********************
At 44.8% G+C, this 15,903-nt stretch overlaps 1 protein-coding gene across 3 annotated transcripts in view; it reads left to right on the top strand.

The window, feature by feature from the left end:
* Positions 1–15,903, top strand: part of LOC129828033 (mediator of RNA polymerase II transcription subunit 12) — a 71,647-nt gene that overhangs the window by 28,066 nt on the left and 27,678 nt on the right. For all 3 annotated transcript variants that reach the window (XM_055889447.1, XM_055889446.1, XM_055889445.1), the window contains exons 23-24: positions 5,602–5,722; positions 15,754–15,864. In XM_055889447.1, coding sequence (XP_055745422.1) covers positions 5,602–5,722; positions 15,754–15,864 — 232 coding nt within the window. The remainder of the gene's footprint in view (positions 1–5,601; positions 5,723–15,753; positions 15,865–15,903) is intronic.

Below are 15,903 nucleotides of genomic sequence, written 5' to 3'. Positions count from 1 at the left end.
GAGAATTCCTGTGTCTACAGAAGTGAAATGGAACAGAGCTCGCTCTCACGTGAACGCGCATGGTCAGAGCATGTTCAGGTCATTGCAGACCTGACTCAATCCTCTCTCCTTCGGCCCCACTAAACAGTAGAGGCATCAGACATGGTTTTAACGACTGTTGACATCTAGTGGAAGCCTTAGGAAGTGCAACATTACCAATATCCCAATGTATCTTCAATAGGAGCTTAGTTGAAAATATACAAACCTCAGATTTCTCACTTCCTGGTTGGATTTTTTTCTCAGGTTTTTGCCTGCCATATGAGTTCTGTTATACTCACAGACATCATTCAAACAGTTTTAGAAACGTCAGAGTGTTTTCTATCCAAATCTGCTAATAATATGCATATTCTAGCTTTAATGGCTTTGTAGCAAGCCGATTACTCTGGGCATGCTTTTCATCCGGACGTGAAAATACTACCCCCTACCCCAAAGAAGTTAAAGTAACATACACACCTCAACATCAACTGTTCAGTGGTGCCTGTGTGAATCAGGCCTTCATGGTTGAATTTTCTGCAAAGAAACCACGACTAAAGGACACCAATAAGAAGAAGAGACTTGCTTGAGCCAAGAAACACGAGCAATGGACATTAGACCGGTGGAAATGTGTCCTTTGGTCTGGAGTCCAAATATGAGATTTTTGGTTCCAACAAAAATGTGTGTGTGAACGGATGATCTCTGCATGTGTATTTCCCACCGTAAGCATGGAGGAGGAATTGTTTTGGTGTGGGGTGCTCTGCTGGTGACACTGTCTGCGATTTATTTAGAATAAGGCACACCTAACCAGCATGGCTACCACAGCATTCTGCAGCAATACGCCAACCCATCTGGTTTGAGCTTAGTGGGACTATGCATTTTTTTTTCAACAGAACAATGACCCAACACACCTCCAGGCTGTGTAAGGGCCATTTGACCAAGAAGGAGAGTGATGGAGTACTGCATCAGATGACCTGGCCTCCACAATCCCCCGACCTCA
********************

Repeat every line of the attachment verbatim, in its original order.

At 44.8% G+C, this 15,903-nt stretch overlaps 1 protein-coding gene across 3 annotated transcripts in view; it reads left to right on the top strand.

The window, feature by feature from the left end:
* Positions 1–15,903, top strand: part of LOC129828033 (mediator of RNA polymerase II transcription subunit 12) — a 71,647-nt gene that overhangs the window by 28,066 nt on the left and 27,678 nt on the right. For all 3 annotated transcript variants that reach the window (XM_055889447.1, XM_055889446.1, XM_055889445.1), the window contains exons 23-24: positions 5,602–5,722; positions 15,754–15,864. In XM_055889447.1, coding sequence (XP_055745422.1) covers positions 5,602–5,722; positions 15,754–15,864 — 232 coding nt within the window. The remainder of the gene's footprint in view (positions 1–5,601; positions 5,723–15,753; positions 15,865–15,903) is intronic.

Below are 15,903 nucleotides of genomic sequence, written 5' to 3'. Positions count from 1 at the left end.
GAGAATTCCTGTGTCTACAGAAGTGAAATGGAACAGAGCTCGCTCTCACGTGAACGCGCATGGTCAGAGCATGTTCAGGTCATTGCAGACCTGACTCAATCCTCTCTCCTTCGGCCCCACTAAACAGTAGAGGCATCAGACATGGTTTTAACGACTGTTGACATCTAGTGGAAGCCTTAGGAAGTGCAACATTACCAATATCCCAATGTATCTTCAATAGGAGCTTAGTTGAAAATATACAAACCTCAGATTTCTCACTTCCTGGTTGGATTTTTTTCTCAGGTTTTTGCCTGCCATATGAGTTCTGTTATACTCACAGACATCATTCAAACAGTTTTAGAAACGTCAGAGTGTTTTCTATCCAAATCTGCTAATAATATGCATATTCTAGCTTTAATGGCTTTGTAGCAAGCCGATTACTCTGGGCATGCTTTTCATCCGGACGTGAAAATACTACCCCCTACCCCAAAGAAGTTAAAGTAACATACACACCTCAACATCAACTGTTCAGTGGTGCCTGTGTGAATCAGGCCTTCATGGTTGAATTTTCTGCAAAGAAACCACGACTAAAGGACACCAATAAGAAGAAGAGACTTGCTTGAGCCAAGAAACACGAGCAATGGACATTAGACCGGTGGAAATGTGTCCTTTGGTCTGGAGTCCAAATATGAGATTTTTGGTTCCAACAAAAATGTGTGTGTGAACGGATGATCTCTGCATGTGTATTTCCCACCGTAAGCATGGAGGAGGAATTGTTTTGGTGTGGGGTGCTCTGCTGGTGACACTGTCTGCGATTTATTTAGAATAAGGCACACCTAACCAGCATGGCTACCACAGCATTCTGCAGCAATACGCCAACCCATCTGGTTTGAGCTTAGTGGGACTATGCATTTTTTTTTCAACAGAACAATGACCCAACACACCTCCAGGCTGTGTAAGGGCCATTTGACCAAGAAGGAGAGTGATGGAGTACTGCATCAGATGACCTGGCCTCCACAATCCCCCGACCTCA